Tuesday, 6 May 2008

E-Democracy in India


Elections used to be such a messy affair in the old days in India. The special ink they used to mark the index finger of the voter could stain your clothes. Some people found ways of getting the ink of their fingers and voted multiple times. 


Political parties would bring truckloads of people to vote for their chosen candidates. There would be mass rallies, spontaneous fighting or ‘hungama’ as it’s called in India. But still democracy functioned. 

In 1977 the ordinary Indian people voted the despotic Prime Minister Indira Gandhi, who had declared emergency and ruled by decree, out of power. She eventually was sentenced to prison, and then brought back by a landslide majority at the elections resulting in more 'hungama'. Electronic voting has changed much of this. 

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Democracy has Ancient Roots in India

Athenian democracy from around 510 B.C is well-known but there was democracy in other places also in those days.

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Democracy is not new in India. Sudhodhana, the father of Buddha was a democratically elected king in the sixth century B.C. This fact is not known very much. 


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Some people, especially from the USA, love to lecture that they are taking democracy everywhere and they don't spare Indians either. They don't like being told back that malfunctions in their own ballot system brought a president widely acknowledged to be the worst to power. Unknown to them and also to most of the world the largest democracy in the world is also a functioning E-Democracy.

How is E-Democracy Different?
What now is an E-democracy? 


The term originates from the combination of the words ’electronic’ and ’democracy’. It usually means the usage of electronic facilities such as the Internet for implementing democratic processes like voting in a republic or representative democracy. The term digital democracy is also used for e-democracy. There is even an institute e-Democracy Centre, dedicated to studying e-democracy.  The centre is based at the newly founded Zentrum für Demokratie Aarau (centre for Democracy at Aarau) at the University of Zürich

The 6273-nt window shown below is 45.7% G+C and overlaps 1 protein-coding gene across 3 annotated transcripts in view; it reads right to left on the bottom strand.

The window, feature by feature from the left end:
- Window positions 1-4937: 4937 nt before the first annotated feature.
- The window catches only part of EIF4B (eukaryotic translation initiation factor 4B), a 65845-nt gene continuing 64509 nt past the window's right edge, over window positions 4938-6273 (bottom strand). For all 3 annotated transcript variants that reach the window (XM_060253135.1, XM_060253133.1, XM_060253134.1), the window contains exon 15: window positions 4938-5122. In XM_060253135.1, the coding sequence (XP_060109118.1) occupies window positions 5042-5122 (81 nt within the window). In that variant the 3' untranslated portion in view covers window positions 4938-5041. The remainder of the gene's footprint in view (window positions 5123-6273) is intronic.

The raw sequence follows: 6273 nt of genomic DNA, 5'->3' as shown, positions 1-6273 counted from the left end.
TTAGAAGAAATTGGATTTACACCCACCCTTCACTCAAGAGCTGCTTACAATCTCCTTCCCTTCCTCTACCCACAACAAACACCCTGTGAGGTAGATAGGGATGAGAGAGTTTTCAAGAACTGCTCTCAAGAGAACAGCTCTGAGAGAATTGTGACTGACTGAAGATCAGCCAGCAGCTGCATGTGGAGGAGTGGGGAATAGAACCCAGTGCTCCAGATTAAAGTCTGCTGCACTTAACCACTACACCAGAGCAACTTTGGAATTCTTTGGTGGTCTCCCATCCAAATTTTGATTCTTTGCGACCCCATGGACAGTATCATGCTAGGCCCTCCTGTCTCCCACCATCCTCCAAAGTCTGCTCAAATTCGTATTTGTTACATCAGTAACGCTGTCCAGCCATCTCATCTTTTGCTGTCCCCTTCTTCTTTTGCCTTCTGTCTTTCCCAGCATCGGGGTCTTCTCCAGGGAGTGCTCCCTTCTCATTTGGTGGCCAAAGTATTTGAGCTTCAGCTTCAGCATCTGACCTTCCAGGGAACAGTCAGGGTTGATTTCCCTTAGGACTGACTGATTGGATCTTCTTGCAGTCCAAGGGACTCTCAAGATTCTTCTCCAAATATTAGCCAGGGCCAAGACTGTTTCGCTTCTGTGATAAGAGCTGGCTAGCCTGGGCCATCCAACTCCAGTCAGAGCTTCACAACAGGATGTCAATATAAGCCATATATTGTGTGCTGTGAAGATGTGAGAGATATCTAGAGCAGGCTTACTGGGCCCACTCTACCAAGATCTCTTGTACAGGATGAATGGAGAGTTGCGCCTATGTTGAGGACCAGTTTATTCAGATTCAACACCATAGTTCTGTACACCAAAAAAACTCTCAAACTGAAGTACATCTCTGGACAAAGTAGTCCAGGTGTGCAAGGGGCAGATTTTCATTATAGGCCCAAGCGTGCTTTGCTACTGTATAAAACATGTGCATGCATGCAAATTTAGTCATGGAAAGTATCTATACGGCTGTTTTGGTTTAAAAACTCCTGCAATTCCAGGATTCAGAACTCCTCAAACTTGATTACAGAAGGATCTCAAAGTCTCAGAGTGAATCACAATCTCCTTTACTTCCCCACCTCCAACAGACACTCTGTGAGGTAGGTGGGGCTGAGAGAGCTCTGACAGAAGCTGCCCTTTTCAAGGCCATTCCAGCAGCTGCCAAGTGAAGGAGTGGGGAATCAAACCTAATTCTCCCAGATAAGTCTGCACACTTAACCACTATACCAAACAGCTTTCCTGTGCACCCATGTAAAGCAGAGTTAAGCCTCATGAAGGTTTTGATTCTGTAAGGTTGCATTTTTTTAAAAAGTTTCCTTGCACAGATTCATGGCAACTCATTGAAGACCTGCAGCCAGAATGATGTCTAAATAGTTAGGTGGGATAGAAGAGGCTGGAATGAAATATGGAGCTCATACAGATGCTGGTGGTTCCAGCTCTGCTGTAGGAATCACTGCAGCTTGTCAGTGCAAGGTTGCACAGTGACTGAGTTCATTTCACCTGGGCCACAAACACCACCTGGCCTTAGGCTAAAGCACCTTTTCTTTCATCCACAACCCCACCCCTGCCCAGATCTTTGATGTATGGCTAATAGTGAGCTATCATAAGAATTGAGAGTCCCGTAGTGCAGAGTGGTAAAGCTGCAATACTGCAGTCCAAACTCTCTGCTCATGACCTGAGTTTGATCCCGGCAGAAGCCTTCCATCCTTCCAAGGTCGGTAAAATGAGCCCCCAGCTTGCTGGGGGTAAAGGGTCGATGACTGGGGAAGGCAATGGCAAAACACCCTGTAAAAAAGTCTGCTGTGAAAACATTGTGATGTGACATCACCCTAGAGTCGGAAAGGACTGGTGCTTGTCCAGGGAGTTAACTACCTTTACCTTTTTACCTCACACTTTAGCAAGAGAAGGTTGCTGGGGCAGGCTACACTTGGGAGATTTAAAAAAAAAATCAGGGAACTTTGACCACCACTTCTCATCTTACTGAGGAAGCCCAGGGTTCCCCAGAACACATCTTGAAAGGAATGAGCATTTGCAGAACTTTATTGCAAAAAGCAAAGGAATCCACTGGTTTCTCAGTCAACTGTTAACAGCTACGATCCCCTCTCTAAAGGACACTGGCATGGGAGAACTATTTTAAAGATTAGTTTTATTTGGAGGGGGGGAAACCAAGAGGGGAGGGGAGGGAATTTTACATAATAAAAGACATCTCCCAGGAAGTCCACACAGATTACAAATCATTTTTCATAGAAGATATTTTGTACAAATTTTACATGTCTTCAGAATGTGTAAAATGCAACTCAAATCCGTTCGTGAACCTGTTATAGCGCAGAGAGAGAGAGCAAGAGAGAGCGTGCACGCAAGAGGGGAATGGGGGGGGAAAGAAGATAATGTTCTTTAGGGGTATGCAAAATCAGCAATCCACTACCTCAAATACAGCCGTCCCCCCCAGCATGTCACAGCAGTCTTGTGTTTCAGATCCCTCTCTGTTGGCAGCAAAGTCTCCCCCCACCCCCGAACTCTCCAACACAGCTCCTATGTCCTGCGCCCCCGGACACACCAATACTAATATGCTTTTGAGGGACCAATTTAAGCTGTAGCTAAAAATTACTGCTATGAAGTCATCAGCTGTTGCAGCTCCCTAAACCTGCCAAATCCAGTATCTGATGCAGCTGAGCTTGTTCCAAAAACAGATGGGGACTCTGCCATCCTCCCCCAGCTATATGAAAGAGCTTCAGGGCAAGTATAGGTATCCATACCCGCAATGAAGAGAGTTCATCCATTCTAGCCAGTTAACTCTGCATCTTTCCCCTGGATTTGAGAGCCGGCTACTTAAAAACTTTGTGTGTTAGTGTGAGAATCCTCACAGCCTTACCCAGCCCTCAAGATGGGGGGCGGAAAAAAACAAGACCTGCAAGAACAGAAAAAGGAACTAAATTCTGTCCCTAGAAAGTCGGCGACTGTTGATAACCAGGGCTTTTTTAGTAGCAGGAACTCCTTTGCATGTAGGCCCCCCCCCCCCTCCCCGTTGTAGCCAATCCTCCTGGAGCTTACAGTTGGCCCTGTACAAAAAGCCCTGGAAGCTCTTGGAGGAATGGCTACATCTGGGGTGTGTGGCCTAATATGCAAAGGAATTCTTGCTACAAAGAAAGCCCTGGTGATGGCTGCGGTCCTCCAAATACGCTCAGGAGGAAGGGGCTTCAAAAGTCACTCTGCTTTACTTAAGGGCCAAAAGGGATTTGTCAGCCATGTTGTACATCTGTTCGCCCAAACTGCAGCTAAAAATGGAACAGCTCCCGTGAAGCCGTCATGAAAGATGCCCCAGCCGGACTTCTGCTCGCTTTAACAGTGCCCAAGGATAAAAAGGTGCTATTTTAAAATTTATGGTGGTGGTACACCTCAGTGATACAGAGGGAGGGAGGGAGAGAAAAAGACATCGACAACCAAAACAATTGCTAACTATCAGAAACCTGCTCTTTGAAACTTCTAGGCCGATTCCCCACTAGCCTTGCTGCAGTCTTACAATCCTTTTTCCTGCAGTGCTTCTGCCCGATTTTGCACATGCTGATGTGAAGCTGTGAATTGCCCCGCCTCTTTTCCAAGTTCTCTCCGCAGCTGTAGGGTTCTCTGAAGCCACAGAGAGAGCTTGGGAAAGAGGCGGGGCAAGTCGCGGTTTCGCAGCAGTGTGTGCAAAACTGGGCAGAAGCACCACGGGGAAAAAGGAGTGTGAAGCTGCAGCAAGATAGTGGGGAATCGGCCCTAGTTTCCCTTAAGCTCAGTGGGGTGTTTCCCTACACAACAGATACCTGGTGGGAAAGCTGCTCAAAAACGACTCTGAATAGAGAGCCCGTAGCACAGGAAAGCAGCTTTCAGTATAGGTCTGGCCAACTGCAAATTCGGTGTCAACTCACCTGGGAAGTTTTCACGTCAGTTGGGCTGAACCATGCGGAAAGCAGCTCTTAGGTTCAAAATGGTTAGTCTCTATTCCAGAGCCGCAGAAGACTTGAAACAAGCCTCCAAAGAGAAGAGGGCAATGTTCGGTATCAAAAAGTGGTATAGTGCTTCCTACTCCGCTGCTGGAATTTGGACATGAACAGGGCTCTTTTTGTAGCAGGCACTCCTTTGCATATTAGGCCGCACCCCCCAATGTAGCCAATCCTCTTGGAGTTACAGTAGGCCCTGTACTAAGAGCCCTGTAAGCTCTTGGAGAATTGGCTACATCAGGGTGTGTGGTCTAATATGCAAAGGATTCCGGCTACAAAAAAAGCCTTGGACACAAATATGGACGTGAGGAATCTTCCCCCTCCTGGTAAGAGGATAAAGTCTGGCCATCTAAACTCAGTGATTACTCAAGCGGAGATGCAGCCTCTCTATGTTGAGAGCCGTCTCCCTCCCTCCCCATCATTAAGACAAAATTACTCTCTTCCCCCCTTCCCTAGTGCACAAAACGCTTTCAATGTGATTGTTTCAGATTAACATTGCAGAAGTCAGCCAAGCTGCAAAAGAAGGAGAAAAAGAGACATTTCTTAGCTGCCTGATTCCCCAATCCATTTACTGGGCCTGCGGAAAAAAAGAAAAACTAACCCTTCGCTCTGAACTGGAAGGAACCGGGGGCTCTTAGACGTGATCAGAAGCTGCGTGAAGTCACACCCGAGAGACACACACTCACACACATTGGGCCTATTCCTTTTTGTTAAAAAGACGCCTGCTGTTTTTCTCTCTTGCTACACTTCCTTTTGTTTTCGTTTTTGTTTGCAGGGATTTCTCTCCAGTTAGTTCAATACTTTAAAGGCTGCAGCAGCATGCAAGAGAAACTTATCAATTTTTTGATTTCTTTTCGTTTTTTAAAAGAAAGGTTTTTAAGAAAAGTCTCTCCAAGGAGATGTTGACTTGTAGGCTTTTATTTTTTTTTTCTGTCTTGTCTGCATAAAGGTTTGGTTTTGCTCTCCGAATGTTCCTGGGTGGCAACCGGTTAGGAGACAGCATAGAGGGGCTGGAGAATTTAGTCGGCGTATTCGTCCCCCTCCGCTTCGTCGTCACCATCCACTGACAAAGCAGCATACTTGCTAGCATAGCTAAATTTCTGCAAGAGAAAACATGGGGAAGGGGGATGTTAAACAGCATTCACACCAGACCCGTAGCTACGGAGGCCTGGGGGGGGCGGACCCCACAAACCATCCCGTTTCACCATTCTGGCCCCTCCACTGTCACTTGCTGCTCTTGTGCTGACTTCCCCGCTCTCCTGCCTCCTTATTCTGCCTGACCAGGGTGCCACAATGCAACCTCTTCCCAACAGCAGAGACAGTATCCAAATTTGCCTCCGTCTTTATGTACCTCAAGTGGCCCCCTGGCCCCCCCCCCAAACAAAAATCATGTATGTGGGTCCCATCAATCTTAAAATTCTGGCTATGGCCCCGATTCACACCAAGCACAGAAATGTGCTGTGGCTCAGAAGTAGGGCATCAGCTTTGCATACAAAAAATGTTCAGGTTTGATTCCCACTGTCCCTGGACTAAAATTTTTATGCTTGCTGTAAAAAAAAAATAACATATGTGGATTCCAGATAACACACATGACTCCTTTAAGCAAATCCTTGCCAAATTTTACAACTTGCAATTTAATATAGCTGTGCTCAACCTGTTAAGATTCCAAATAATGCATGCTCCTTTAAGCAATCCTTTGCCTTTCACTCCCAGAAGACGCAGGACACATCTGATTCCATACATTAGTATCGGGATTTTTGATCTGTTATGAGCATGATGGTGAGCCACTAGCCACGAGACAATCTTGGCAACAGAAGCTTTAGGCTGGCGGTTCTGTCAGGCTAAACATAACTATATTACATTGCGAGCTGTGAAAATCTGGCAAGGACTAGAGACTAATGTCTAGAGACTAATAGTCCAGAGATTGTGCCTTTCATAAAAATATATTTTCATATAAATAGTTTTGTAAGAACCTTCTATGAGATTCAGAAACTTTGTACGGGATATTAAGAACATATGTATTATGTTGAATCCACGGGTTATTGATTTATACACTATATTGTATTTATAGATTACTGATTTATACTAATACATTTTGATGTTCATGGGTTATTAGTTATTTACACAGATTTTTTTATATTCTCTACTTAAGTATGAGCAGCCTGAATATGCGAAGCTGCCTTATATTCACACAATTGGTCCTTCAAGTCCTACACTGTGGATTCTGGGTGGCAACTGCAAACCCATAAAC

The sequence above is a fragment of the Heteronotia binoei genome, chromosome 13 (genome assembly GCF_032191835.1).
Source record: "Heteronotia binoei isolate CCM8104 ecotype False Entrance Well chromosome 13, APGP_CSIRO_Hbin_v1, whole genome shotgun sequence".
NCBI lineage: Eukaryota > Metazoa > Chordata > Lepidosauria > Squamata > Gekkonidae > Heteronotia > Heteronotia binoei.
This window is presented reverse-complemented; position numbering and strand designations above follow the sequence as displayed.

Electronic voting has been successfully used in countries like Estonia, Brazil, India, Ireland, and the United States. The second aspect of a functioning democracy, i.e., citizens providing checks and balances for the functioning of the elected representatives by electronic means - it remains to be seen how Indians are able to achieve that.

Technology is the enabler and not the solution


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The central challenge is to integrate new technological means with traditional or "offline" methods of access to information as well as channels of consulting and engaging the public in policy-making decisions. 

Quantity does not mean quality so the standards must be kept high. Probably the biggest barrier to engaging people successfully in online engagement of policy-making is not technological but rather cultural, organisational and a mindset issue. Richard E. Sclove makes this point  in "Democracy and Technology" - "The technologies we use are the results of human choices and not the product of forces beyond human control." 


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